Wherever he was going. The more I thought about it, the less sense this plan made - and the bigger seemed to bulk the objections that had first come to mind in Zurich, as we pored over the deciphered message in the Haertland Mathieu offices. Why, if you wanted to move a man from Zurich to Moscow or Petrograd, would you try to do it first via Turkey and then via India? Why plan to take him a thousand miles out of his way and then, when that failed, drag him halfway round the world by ship and then across a thousand miles of British territory - when surely a neutral passport and a berth on a tramp steamer from Sweden or Norway would serve as well? Norway was a playground for secret agents from all sides, and Russian customs hardly made a hermetic seal around the country… certainly not for an experienced revolutionary with a veteran German intelligence officer as his handler! What on earth were the Germans playing at? If they had taken Volkoff north, he would have been home in Russia in a couple of weeks. Now here we were, months after the Light of Sar had burned to death in Constantinople and O’Hara died in that chilly room in Whitby, and Volkoff was further from Moscow than he had been when he started. 

Khan and his pilots were caballing over loading plans and takeoff runs and likely wind speeds, and I kept returning to the question like a hound trying to chew the last scraps of meat from a bone. Had we misjudged their plan after all? Originally, of course, O’Hara had assumed that the Shield Order meant to raise a rebellion in India. Then he had fallen in with the Light of Sar, on his journey west, and learned (while in the guise of the Indian renegade Rao) that Russia was the target.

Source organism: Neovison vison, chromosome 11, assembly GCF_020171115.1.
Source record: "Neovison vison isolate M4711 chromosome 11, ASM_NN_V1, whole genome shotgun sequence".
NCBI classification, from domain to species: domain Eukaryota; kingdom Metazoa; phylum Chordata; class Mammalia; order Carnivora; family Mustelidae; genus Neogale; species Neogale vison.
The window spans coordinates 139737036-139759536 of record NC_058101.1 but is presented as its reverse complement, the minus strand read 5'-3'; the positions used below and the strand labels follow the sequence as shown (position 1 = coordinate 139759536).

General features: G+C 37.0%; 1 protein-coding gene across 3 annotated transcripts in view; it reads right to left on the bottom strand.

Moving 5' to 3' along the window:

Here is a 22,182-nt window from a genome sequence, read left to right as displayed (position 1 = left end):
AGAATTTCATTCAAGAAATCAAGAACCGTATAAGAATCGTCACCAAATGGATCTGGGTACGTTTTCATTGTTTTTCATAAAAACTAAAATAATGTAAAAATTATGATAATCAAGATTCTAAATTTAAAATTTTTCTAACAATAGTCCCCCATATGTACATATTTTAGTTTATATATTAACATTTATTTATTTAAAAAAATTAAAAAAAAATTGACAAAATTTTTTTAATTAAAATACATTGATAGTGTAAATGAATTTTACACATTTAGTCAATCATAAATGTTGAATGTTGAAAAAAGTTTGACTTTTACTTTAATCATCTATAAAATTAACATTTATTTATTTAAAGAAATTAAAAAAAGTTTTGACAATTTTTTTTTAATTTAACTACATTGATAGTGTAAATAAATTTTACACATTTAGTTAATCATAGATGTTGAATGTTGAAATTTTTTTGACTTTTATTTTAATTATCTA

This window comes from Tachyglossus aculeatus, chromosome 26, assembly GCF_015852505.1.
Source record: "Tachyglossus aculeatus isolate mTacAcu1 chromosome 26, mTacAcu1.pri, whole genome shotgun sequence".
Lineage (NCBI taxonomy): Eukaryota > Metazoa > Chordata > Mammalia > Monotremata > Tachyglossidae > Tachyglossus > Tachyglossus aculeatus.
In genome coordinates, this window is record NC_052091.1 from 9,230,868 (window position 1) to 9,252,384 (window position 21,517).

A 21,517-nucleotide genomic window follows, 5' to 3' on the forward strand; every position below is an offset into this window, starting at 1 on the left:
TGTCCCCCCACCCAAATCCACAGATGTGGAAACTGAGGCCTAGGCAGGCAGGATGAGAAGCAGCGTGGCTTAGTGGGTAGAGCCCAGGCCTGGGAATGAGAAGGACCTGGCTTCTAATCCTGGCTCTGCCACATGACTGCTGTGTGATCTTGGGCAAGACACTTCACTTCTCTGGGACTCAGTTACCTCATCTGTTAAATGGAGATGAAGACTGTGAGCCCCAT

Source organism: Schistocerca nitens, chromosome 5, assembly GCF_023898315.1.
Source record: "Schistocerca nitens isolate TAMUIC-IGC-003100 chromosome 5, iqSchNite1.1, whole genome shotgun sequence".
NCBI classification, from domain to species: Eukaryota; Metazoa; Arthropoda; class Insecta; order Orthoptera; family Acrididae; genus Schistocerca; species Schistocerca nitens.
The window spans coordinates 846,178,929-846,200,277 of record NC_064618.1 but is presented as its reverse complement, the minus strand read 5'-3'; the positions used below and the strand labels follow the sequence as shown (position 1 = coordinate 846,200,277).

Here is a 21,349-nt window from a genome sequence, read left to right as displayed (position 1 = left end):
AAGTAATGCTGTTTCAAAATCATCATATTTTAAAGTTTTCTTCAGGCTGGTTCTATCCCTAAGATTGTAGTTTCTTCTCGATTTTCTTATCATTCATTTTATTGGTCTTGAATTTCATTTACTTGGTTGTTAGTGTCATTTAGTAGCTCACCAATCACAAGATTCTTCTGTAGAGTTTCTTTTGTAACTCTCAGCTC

Had the Light of Sar lied? 

Surely he had not seen through O’Hara’s disguise; O’Hara would have been killed on the spot were that the case. Or, more likely, O’Hara would have survived the Light of Sar’s attempt to kill him and counter-attacked. Sly though the monk was, O’Hara was one of the old man’s picked hands, and such were not easily deceived; unlikely that any novice would be able to hoodwink such a tiercel. 

No, O’Hara had not been deliberately fed a false story to take back to British ears. But perhaps the Light of Sar had lied out of general principle. O’Hara had rated him as cunning and clever; it was odd, when you thought about it, for such a man, engaged on a secret errand, to spill his story to a recent acquaintance on the road. Very odd.

Or perhaps the Light of Sar had simply been misinformed. Go to Constantinople and meet the Russian there. Perhaps the German plan had been to let the Light of Sar make his entire journey under a false apprehension, and be told in Constantinople we apologise for misinforming you, we have no need for you to take this man into Russia; actually, what we require of you is this…